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Apple is doing this in a setter method for an instance variable mainSprocket:

– (void)setMainSprocket:(Sprocket *)newSprocket {
    [mainSprocket autorelease];
    mainSprocket = [newSprocket retain];
    return;
}

Why do they send -autorelease and not -release? Would a -release have a bad effect here? Actually it should not (for my understanding), because the -release just says that the current object held by the instance variable mainSprocket is no longer used by that instance variable. For the case that anyone else is still interested in exactly that object, that method could retain it, right? So -release should be fine, I think?

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2 Answers

up vote 3 down vote accepted

They're doing autorelease here in case newSprocket and mainSprocket happen to be the same object. A call to release might inadvertently deallocate the object before it can be retained on the next line, whereas the autorelease won't be processed until the autorelease pool is drained at the end of the event loop.

Consider this scenario:

Sprocket *mySprocket = [Sprocket spacelySprocket];
[sprocketManager setMainSprocket:mySprocket];

Sprocket *anotherPointerToMySprocket = mySprocket;
[sprocketManager setMainSprocket:anotherPointerToMySprocket];

The last line would cause an issue if mainSprocket wasn't autoreleased. Another convention you might sometimes see for setter code that does the same thing is:

– (void)setMainSprocket:(Sprocket *)newSprocket {
    if (newSprocket != mainSprocket) {
        [mainSprocket release];
        mainSprocket = [newSprocket retain];
    }
}

I'll leave it up to others to comment on which is more appropriate or aesthetically pleasing :-)

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Thanks. But if it is not the same object, and I call that method many times, wouldn't I run into problems with the autorelease pool? Because the pool may be drained only in the main function of the application? –  Thanks Apr 26 '09 at 11:25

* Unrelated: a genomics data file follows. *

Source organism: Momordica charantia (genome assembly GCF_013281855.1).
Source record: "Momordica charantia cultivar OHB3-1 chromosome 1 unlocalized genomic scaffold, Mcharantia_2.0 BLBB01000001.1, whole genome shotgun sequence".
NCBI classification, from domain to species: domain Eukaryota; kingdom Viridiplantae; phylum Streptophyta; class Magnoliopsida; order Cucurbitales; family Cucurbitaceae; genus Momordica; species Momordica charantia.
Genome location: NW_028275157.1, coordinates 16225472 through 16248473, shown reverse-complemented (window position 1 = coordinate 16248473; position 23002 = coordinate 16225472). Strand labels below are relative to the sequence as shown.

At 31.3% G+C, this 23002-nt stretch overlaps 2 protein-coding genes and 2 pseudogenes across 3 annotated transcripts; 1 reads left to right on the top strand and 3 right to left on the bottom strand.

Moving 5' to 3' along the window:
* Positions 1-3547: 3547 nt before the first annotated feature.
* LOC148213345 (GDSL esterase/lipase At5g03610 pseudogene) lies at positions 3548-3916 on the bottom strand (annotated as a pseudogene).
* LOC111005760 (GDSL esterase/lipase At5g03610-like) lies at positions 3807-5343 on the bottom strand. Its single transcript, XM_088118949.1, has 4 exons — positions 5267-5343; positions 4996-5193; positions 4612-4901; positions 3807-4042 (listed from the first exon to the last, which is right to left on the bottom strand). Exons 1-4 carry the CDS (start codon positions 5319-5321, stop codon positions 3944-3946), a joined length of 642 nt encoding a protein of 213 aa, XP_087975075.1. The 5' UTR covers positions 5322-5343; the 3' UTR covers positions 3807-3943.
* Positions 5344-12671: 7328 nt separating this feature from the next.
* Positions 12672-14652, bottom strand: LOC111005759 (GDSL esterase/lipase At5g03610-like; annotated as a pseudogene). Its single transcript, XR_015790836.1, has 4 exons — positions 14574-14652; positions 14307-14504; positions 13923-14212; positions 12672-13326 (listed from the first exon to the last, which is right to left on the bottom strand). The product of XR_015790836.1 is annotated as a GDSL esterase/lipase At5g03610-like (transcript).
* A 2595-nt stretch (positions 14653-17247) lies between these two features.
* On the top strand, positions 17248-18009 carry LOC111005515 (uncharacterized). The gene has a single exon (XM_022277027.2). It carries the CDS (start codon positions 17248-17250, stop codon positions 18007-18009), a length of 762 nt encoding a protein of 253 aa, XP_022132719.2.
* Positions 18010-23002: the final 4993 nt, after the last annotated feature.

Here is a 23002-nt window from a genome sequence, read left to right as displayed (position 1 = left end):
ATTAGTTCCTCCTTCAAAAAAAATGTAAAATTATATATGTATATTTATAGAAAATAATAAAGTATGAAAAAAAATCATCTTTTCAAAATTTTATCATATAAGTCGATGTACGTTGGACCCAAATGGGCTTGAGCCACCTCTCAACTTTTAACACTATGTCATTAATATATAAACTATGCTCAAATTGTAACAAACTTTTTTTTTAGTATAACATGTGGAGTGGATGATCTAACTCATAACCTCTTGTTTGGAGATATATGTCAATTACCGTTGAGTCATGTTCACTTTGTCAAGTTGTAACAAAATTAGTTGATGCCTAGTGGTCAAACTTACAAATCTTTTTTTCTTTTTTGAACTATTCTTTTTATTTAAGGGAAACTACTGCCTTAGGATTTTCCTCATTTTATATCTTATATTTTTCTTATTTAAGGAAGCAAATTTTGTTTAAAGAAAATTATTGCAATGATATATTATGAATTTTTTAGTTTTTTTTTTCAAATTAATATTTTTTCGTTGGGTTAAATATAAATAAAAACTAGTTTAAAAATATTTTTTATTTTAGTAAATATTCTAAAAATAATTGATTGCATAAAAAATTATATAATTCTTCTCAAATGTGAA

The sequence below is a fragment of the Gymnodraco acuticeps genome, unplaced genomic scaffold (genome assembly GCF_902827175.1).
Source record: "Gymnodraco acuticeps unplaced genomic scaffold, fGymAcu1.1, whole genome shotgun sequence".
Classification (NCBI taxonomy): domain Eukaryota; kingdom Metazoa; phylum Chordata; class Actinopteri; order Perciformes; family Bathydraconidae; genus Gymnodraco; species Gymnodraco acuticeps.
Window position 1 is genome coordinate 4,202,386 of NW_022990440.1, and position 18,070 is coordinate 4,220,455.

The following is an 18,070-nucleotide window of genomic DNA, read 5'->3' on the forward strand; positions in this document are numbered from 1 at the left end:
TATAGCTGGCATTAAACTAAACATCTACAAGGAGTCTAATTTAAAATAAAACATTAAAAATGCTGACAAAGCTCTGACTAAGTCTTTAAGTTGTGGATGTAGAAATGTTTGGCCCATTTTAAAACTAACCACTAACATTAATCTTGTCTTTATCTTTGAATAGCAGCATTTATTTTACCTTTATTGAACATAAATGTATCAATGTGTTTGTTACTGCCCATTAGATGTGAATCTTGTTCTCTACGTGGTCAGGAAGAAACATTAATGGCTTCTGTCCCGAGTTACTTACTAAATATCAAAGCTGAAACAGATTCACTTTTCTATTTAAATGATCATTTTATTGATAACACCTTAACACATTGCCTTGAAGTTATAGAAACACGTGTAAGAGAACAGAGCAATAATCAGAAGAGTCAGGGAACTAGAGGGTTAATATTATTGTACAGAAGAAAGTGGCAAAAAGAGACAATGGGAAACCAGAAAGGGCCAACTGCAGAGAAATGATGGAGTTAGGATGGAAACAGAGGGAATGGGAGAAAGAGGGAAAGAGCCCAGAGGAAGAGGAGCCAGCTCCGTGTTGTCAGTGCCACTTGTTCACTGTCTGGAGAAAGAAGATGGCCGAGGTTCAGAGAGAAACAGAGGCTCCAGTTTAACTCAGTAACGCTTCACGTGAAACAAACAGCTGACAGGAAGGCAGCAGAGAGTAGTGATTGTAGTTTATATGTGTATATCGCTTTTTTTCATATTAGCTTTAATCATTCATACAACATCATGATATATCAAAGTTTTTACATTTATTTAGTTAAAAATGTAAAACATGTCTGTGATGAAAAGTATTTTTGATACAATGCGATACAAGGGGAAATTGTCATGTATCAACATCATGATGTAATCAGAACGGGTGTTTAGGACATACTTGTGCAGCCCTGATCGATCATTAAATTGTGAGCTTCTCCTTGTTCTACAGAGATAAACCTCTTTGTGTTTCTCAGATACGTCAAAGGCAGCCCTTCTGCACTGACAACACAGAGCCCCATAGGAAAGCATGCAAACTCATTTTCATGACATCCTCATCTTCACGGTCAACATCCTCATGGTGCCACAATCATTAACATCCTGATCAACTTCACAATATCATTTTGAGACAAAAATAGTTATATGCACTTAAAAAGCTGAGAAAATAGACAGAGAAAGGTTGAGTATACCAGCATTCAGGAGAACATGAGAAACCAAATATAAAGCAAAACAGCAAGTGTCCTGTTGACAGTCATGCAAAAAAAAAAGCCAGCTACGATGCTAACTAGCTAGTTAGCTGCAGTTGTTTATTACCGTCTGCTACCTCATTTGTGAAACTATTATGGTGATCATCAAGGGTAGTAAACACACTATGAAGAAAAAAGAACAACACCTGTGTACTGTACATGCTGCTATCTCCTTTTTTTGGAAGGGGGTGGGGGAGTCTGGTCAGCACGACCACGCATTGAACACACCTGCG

You can drain the autorelease pool yourself if you are in a function where lots of objects are created. –  Georg Schölly Apr 26 '09 at 11:29
    
If the program flow you're building calls the function many times, then you may wish to employ one of Apple's other strategies for setters, rather than verbatim from their simple example that you're quoting. Either set up a special autorelease pool and drain it yourself (or drain the main autorelease pool manually, as gs suggests), or don't use autorelease... use either the identity checking if statement or the safety retain suggested by gs. The approach you take depends entirely on your needs. –  Jarret Hardie Apr 26 '09 at 11:37
    
Thanks for the example. I like the last approach better, since I think that this one causes less memory problems. I think that it's always good to prefer manually releasing rather than relying on autorelease pools... but i might be wrong with that (still learning). –  Thanks Apr 26 '09 at 11:44
1  
If you do elect to drain the autorelease pool, you'll probably want to set up your own (which Apple calls a local autorelease pool). Draining the main one is a bit risky since other functions called before your setter are not expecting anything in the autorelease pool to be deallocated in the middle of the event loop, so there may be code that uses objects which were autoreleased in the main pool after your setter is called. –  Jarret Hardie Apr 26 '09 at 11:46
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If mainSprocket and newSprocket were the same object, it could get released if you use a simple release.

If you don't want to use autorelease, use this:

– (void)setMainSprocket:(Sprocket *)newSprocket {
    // if newSprocket and mainSprocket were the same object, 
    // it would first be retained and then released
    // and therefore not deleted.
    [newSprocket retain];
    [mainSprocket release];
    mainSprocket = newSprocket;
    // you don't need return in a void-method
    // return;
}


Why aren't you using properties? They are the Objective-C 2.0 way of doing it.

SomeObject.h

@interface SomeObject : NSObject {
    Sprocket *mainSprocket;
}

@property(retain) Sprocket *mainSprocket;

@end

SomeObject.m

@implementation SomeObject

@synthesize mainSprocket;

@end
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Thanks. I do use properties, but I want to get behind the scene what's happening :) –  Thanks Apr 26 '09 at 11:50
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